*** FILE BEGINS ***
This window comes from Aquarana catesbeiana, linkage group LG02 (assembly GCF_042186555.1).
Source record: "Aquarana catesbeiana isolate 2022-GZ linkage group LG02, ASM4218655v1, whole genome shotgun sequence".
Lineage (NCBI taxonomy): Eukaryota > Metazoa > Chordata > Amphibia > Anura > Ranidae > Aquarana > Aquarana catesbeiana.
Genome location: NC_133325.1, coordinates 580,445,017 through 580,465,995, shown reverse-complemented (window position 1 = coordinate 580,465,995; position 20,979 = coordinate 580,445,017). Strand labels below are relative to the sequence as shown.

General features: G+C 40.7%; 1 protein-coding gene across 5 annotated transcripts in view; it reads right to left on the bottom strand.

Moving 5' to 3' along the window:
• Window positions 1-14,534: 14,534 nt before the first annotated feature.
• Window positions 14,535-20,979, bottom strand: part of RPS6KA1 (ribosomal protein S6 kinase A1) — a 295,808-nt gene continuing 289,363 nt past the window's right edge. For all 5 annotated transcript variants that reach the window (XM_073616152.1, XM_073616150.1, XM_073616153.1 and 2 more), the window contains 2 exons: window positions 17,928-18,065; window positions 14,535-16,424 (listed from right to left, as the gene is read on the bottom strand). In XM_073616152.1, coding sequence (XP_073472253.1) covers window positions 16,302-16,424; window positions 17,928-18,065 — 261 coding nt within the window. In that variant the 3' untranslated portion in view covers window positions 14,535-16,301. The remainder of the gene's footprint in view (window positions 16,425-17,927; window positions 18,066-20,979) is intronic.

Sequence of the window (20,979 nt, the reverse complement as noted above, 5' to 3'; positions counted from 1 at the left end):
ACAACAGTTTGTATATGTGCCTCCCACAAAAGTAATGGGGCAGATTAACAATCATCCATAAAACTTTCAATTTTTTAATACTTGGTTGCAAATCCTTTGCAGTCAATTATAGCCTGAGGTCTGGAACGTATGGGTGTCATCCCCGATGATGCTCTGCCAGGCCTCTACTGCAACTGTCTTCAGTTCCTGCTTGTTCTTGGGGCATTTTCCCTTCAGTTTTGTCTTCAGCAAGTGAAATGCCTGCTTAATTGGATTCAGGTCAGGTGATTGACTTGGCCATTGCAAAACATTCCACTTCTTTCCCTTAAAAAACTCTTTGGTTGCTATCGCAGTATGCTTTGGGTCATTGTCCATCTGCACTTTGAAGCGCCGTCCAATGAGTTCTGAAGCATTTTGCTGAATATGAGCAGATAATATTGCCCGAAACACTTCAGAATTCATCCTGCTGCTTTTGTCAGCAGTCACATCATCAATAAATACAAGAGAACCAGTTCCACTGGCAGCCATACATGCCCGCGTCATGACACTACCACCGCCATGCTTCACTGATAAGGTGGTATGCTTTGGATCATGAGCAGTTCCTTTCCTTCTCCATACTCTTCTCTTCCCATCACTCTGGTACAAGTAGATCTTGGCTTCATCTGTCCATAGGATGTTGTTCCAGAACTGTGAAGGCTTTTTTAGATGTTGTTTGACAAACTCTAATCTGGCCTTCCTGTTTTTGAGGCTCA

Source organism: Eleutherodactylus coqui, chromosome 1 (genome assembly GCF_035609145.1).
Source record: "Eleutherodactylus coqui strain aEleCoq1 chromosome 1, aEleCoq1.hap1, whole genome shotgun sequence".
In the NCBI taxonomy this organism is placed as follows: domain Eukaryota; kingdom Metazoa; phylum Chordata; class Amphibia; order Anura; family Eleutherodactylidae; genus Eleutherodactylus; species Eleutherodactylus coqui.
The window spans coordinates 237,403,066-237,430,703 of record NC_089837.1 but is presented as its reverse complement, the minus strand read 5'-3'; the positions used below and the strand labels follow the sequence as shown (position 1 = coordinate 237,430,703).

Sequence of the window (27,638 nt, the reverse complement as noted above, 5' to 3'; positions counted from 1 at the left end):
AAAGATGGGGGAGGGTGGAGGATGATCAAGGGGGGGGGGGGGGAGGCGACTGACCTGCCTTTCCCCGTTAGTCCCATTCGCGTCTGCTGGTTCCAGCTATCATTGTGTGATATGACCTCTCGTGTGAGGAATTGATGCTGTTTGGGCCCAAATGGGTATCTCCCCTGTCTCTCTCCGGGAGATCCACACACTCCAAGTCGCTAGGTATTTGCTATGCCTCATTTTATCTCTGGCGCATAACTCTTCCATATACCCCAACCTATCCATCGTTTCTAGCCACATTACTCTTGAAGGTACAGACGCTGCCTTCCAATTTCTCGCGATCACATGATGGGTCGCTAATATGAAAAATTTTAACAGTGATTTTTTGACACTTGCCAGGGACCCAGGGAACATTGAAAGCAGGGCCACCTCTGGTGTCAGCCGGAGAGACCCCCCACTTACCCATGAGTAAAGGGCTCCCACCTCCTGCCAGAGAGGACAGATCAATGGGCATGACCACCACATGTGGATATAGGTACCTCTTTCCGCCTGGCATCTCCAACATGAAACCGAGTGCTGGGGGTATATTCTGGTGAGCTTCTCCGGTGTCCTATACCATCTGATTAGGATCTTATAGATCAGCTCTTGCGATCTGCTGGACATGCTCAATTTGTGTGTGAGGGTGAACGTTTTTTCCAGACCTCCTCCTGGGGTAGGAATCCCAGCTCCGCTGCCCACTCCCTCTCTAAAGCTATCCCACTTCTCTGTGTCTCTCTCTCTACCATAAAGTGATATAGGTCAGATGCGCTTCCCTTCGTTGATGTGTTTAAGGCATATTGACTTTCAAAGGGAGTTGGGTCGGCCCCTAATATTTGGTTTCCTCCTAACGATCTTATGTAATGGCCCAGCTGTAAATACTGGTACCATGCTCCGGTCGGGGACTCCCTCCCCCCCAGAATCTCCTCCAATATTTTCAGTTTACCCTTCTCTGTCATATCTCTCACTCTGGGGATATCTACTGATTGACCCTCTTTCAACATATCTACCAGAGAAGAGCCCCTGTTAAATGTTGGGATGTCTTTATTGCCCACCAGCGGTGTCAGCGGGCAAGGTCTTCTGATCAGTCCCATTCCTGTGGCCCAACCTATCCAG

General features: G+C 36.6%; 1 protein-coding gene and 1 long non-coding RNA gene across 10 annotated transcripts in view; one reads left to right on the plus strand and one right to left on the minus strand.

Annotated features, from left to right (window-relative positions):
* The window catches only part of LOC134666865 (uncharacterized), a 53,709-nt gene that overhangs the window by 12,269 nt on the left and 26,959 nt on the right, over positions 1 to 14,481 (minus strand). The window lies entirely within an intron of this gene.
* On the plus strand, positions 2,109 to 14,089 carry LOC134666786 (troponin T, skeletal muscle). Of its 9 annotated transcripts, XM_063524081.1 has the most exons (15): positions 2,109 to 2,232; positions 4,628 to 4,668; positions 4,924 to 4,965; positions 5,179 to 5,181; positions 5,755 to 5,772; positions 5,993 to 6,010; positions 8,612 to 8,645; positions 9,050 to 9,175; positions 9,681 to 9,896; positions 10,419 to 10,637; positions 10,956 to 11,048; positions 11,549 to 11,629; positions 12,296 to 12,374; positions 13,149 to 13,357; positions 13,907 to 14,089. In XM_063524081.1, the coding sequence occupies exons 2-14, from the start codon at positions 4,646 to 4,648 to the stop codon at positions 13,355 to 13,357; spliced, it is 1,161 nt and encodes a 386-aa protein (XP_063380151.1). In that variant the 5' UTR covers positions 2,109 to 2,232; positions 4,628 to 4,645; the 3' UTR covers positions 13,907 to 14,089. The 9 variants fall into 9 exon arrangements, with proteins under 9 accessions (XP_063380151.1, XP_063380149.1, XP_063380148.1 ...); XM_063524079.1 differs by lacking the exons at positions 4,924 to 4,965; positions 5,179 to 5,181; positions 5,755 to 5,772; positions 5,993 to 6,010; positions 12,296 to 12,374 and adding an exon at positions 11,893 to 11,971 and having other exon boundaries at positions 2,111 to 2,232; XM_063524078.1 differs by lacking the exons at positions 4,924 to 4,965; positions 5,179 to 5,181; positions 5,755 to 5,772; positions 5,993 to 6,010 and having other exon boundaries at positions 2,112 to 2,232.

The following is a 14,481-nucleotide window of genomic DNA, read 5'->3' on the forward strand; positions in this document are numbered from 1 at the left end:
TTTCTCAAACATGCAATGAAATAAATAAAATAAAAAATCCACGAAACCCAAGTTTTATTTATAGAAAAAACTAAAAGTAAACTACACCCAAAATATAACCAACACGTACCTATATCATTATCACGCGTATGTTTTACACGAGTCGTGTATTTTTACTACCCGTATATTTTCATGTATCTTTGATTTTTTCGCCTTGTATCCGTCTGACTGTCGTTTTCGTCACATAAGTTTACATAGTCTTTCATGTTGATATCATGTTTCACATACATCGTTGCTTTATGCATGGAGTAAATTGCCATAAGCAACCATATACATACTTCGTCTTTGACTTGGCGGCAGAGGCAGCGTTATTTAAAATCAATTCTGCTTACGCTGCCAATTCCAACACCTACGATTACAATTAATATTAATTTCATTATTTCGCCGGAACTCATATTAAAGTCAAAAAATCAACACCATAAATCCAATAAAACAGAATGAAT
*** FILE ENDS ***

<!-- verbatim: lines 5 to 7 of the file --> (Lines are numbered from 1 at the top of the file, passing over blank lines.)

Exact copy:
General features: G+C 40.7%; 1 protein-coding gene across 5 annotated transcripts in view; it reads right to left on the bottom strand.

Moving 5' to 3' along the window:
• Window positions 1-14,534: 14,534 nt before the first annotated feature.